“An autocratic system ————- Succeeded by scoundrels.”
In this passage Albert Einstein, expresses his views with reference to democracy and dictatorship. Condemning the autocratic system he says that it soon degenerates as it is always based on cruelty, oppression and force. It is an undeniable fact that people of low morality believe in force and in autocratic system cruel rulers, rule over the people with high-handedness. They do not care for the moral values and give no importance to the welfare of the people.
Einstein believes that it is an invariable rule that intelligent cruel rulers are succeeded by people of low morality.
In other words Einstein means to say that an autocratic system of government is not beneficial to the people because of the values. It is very difficult for people to breathe freely in dictatorship, as the people do not enjoy any kind of freedom.
Einstein loves democracy and hates dictatorship. He is a humanist and wants to see each and every individual happy. So he wants that the rulers must rule the country with love so that the people may breathe freely and live happily.
“War seems to me a mean——– the schools and the press.”
In this passage Albert Einstein expresses his views on war and peace. He says that war seems to him a mean and hateful thing. He would rather die than take part in such a hateful business. He hates war because he is humanist. He is fully aware of the fact that thousands of innocent people are killed mercilessly and purposelessly in the war. No doubt he hates war but does not hate human beings. He thinks that man is not blood-thirsty and the curse of war would have disappeared long ago if the sound sense of the nations had not been corrupted by political and commercial interests. He means to say that war break out because the commercial and political interest of various nations are involved.
Einstein is a great lover of humanity. He believes that the highest purpose of a man’s life if to serve humanity and people must live in peace and tranquality. He wants to say that if nations ignore their commercial and political interests and if mankind learns a degree of mutual respect, this world will become a place of happiness and nations will not think of waging wars against each other. No doubt Einstein is a noble man and has noble ideas. He is not only a humanist but also a pacifist.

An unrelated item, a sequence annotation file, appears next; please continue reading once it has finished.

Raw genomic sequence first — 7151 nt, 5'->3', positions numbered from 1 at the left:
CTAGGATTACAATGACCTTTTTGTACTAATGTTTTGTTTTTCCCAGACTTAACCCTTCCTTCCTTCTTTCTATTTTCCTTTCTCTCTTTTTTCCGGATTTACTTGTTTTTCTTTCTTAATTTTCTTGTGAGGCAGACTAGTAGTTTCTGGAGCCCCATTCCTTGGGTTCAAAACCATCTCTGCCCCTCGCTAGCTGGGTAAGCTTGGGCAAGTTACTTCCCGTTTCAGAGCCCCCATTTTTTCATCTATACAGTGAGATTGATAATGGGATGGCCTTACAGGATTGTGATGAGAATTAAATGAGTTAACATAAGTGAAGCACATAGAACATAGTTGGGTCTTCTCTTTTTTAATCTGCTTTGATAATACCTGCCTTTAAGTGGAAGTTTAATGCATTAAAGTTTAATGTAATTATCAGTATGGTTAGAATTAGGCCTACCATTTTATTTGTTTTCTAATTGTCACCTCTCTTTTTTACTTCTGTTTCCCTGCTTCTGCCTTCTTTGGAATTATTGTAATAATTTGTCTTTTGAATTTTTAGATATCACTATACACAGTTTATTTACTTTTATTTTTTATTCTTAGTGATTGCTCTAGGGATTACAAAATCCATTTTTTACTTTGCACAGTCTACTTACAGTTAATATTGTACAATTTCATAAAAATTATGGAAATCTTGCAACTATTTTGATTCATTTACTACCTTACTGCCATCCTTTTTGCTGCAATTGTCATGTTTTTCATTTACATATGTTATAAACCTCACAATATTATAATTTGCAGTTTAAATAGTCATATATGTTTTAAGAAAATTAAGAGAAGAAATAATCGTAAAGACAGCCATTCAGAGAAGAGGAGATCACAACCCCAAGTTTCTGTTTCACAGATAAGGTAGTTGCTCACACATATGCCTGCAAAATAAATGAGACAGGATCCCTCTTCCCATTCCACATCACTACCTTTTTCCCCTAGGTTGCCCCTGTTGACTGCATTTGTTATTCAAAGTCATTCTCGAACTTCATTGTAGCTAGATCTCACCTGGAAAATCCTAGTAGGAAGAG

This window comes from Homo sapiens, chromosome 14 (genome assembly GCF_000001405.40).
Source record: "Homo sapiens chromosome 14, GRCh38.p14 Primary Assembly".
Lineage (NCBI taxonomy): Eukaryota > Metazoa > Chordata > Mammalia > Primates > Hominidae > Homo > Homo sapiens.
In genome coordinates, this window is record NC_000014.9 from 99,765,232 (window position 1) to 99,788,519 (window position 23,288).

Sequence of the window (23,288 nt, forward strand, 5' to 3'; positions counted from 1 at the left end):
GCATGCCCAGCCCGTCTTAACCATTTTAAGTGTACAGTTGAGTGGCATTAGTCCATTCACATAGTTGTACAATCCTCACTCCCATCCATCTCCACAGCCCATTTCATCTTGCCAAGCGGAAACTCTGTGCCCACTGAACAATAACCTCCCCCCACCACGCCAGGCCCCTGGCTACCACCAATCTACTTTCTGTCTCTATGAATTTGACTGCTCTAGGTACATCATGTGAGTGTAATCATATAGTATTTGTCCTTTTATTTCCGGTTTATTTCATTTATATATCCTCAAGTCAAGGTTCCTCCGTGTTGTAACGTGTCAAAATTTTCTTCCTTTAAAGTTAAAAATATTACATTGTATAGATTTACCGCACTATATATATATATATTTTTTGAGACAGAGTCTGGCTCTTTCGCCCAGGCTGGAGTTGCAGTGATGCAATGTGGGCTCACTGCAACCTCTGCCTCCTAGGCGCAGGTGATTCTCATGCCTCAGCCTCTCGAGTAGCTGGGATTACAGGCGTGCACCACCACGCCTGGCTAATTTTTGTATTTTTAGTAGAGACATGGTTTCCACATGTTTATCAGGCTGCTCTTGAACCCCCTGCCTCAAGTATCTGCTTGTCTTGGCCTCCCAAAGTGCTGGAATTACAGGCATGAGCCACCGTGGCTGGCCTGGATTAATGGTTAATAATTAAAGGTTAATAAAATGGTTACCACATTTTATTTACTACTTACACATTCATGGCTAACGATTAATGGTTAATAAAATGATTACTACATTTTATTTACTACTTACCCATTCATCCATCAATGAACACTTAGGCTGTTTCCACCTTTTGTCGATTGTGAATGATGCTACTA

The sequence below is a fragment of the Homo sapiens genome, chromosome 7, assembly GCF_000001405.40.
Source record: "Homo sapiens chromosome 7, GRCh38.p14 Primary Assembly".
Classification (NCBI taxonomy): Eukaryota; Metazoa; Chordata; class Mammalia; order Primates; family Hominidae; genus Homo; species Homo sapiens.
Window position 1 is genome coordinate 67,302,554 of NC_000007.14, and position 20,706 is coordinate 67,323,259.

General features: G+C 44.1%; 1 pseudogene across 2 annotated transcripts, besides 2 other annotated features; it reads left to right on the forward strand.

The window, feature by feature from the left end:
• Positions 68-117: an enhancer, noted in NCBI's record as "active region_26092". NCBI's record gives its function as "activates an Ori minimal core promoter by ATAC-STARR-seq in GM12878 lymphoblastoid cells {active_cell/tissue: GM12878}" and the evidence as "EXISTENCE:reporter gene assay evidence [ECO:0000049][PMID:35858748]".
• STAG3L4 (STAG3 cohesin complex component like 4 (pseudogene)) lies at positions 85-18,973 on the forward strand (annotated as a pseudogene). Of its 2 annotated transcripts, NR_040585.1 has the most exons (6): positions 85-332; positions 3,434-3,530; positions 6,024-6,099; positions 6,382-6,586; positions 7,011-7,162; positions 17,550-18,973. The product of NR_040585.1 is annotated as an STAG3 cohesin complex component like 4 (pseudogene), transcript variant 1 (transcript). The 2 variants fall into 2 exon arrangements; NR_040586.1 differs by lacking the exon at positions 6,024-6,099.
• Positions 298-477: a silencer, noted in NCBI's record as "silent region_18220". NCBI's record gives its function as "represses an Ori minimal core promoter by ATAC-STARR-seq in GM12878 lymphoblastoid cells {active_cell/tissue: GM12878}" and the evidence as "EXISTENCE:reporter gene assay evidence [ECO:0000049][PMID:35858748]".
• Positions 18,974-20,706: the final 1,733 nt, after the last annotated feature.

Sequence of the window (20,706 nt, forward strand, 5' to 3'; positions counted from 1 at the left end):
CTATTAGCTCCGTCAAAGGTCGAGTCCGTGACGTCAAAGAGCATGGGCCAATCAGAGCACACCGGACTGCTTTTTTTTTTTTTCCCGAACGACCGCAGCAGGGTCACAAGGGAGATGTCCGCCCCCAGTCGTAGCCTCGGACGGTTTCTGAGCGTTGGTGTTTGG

“The fairest thing ————— that engendered religion.”
In this philosophical and thought-provoking passage Albert Einstein says that the experience of the mysterious objects given birth to art and science. Curiosity is the emotion, which is found in almost all persons but if there is a person who is devoid of curiosity and mystery, is just like a dead wood and a snuffed-out candle. It means that such a person can’t do any thing in the world. A snuffed-out candle is useless as it cannot brighten up the ways of the world and it cannot guide anyone. Similarly a person devoid of curiosity and mystery is of no help to any one. Einstein further says that it was the experience of mystery that gave birth of religion.
In this passage Albert Einstein has expressed his views on religion and mystery without any mental reservation. He is a straightforward man and whatever he has experienced he has described it unhesitatingly. He rightly says that curiosity of man has led to the birth and growth of true art and true science. He has deliberated almost on every aspect of human life and has drawn certain conclusions with which he has acquainted us. We are greatly impressed by profound and philosophical thoughts, which he has expressed in this passage and we spontaneously utter that Einstein is a learned broad-minded, sagacious and straightforward man.
“Mystery is Beautiful. It becomes more Beautiful when mixed with fear.”
- Jesica Adams